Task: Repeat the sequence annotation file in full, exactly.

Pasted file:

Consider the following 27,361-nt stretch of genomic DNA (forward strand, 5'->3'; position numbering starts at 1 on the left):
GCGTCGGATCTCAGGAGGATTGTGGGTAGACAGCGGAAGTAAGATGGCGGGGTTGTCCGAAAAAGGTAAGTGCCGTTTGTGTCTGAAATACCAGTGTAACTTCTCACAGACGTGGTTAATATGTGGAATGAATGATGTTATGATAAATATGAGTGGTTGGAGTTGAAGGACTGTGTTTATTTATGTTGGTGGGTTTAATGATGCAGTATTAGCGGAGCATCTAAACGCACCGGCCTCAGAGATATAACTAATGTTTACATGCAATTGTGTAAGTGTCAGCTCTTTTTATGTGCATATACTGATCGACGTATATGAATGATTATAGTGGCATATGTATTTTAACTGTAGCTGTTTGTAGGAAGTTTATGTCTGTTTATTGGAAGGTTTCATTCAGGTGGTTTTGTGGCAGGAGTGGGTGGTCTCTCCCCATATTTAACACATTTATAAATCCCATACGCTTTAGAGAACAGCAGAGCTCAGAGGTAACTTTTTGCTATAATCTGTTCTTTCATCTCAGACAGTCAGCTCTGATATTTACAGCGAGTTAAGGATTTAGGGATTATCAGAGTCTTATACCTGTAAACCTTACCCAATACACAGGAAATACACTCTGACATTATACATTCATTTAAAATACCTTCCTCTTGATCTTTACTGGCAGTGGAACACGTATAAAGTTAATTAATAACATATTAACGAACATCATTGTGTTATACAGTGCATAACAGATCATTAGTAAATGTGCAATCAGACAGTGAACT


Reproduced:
Consider the following 27,361-nt stretch of genomic DNA (forward strand, 5'->3'; position numbering starts at 1 on the left):
GCGTCGGATCTCAGGAGGATTGTGGGTAGACAGCGGAAGTAAGATGGCGGGGTTGTCCGAAAAAGGTAAGTGCCGTTTGTGTCTGAAATACCAGTGTAACTTCTCACAGACGTGGTTAATATGTGGAATGAATGATGTTATGATAAATATGAGTGGTTGGAGTTGAAGGACTGTGTTTATTTATGTTGGTGGGTTTAATGATGCAGTATTAGCGGAGCATCTAAACGCACCGGCCTCAGAGATATAACTAATGTTTACATGCAATTGTGTAAGTGTCAGCTCTTTTTATGTGCATATACTGATCGACGTATATGAATGATTATAGTGGCATATGTATTTTAACTGTAGCTGTTTGTAGGAAGTTTATGTCTGTTTATTGGAAGGTTTCATTCAGGTGGTTTTGTGGCAGGAGTGGGTGGTCTCTCCCCATATTTAACACATTTATAAATCCCATACGCTTTAGAGAACAGCAGAGCTCAGAGGTAACTTTTTGCTATAATCTGTTCTTTCATCTCAGACAGTCAGCTCTGATATTTACAGCGAGTTAAGGATTTAGGGATTATCAGAGTCTTATACCTGTAAACCTTACCCAATACACAGGAAATACACTCTGACATTATACATTCATTTAAAATACCTTCCTCTTGATCTTTACTGGCAGTGGAACACGTATAAAGTTAATTAATAACATATTAACGAACATCATTGTGTTATACAGTGCATAACAGATCATTAGTAAATGTGCAATCAGACAGTGAACT